Day 1: When were you last deprotagonized? What happened and how did you reassert your agency?

I wanted to share a few thoughts before I got my own first answer out there.

First, we gotta be able to laugh at ourselves, right? I’m 100% certain there are folks who saw the original questions and turned their nose up at it: disrespectful, jerky, gaming is srsbzns. I’m here to say it’s okay to laugh at our scene (“statistically insignificant” is I think what Jason Corley would call it), particularly given the occasional bouts of self-importance that roll through it.

Second: no correct way to read or answer any of these, okay? I worked hard to make them serious and not-serious, and I’ll talk about each question a little for the folks who follow the Indie Game Reading Club but maybe aren’t steeped in the history and culture of our thing.

Third: I know some folks may have axes to grind (see point 1). I can’t do much about those folks. I hereby reject all responsibility for threads that go sour.

Indie gamers can be jerks. Trad gamers can be jerks. The vast majority of folks who play these games and have not declared allegiance to any tribe? They can be jerks too. Gamers can be jerks. They can also be amazing.

Read charitably and laugh at us/them/yourselves.


1. When were you last deprotagonized? What happened and how did you reassert your agency?

Some background: There’s a reason this is the first question! “Deprotagonized” is an awesomely pretentious term that is, like, the foremost thing I personally think of when I think “indie game” or “story-game” or whatever. My personal take on it is that this is how you feel when the GM tells you what your character is doing. You thought you were the protagonist in your own story, but really you’re just an actor in theirs.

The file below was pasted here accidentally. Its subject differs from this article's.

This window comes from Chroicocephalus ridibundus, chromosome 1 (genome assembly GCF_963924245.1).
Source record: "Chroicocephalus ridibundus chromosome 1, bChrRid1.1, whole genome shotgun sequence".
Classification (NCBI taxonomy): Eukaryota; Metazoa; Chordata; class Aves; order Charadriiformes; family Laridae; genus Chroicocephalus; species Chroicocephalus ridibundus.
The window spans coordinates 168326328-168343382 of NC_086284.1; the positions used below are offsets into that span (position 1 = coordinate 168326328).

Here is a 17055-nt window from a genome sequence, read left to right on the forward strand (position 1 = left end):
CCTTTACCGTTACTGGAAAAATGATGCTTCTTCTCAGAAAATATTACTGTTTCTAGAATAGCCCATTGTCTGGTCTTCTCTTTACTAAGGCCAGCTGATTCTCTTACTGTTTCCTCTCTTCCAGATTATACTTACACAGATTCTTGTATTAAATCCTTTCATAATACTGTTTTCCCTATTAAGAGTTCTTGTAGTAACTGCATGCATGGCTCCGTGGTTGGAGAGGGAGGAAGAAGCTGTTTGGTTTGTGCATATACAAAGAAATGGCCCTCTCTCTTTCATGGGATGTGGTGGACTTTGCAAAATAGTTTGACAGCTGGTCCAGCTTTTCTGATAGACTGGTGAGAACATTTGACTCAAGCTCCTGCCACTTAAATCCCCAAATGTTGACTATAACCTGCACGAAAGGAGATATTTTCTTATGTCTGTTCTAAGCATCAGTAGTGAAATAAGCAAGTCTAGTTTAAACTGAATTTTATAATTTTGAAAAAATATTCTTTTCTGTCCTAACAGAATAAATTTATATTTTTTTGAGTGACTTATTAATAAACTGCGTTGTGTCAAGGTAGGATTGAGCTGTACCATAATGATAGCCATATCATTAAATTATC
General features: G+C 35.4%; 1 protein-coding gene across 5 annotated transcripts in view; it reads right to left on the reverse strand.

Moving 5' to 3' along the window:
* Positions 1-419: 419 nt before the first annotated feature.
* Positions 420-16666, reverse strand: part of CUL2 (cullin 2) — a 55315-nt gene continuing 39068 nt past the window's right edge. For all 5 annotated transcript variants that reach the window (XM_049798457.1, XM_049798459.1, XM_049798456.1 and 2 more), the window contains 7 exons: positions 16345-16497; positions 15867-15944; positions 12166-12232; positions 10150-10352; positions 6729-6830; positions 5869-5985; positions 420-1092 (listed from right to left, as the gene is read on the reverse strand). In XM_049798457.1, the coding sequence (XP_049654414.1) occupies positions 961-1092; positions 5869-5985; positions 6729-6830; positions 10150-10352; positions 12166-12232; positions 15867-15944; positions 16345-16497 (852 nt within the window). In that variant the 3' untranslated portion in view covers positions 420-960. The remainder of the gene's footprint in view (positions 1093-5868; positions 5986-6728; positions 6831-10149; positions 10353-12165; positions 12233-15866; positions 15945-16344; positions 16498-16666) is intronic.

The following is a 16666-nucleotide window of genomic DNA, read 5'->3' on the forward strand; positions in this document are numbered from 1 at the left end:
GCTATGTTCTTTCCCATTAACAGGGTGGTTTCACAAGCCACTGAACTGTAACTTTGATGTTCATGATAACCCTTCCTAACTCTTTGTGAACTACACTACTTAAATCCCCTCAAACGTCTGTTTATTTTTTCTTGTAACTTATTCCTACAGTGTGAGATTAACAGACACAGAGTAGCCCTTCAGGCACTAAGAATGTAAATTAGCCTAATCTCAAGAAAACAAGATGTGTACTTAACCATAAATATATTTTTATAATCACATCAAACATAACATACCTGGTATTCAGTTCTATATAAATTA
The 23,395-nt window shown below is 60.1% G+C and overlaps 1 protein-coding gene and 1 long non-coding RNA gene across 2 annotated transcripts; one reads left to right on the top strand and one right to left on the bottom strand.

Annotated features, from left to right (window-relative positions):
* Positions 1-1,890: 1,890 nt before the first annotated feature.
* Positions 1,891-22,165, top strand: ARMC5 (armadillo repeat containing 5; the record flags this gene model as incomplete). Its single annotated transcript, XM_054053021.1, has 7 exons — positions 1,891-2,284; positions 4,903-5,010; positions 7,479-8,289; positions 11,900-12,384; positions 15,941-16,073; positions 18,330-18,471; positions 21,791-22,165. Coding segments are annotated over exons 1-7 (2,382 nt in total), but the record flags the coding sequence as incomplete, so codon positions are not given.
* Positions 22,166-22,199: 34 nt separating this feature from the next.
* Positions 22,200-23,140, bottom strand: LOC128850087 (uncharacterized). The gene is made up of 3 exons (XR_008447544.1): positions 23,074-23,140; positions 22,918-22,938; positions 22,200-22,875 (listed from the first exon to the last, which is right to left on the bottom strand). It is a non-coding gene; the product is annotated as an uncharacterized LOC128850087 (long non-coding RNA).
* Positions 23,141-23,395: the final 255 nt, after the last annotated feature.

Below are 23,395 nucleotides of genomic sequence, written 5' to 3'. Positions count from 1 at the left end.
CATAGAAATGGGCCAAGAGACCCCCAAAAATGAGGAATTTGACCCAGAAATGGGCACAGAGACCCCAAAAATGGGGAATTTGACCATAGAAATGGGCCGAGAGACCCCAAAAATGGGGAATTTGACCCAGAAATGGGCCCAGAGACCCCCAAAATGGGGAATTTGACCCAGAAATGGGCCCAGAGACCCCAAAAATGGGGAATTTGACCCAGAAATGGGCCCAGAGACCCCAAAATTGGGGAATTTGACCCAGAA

Is that a function of the game’s design or the GM? Sometimes both, yeah? And is it actually objectively “bad?” Oh gosh, who knows. Where it rubs me wrong, personally, is when my expectations aren’t met: I thought I was gonna be the star of my own show, and maybe you didn’t explicitly promise that but you also didn’t tell me you had your own storyline. So we sat down together and we weren’t of one mind as to how the experience would proceed.

“Deprotagonized” has this wonderful veneer of victimization. Sometimes that’s true, sometimes it’s just a mismatch.

MadJay Brown already told a great story of deprotagonization that involved me (3:16 game some poor sap at a con tried running off a contest entry, not even the final published game, and the GM had no idea how to run it other than as His Story). But the one that sticks with me the very most was — wait for it — a D&D game! A friend was deep into 3.5 and we went along with it for a few sessions. He had promised it would run out in 10 sessions, and on the 10th session we had the final showdown.

Well, so, given we knew the advancement scheme and how much time we had, we all worked out our critical upgrade pathways to absolutely maximize our toons for that aforementioned showdown. We arrived strapped.

You’re already saying to yourself “holy shit Paul, you were already playing a tactical boardgame at that point, what the fuck protagonizing were you expecting?!” right? Well, so, he’s actually a pretty even-handed GM, and up to the final showdown I had in fact had some say in where to go and what to do. It was still all aimed at that final showdown, though.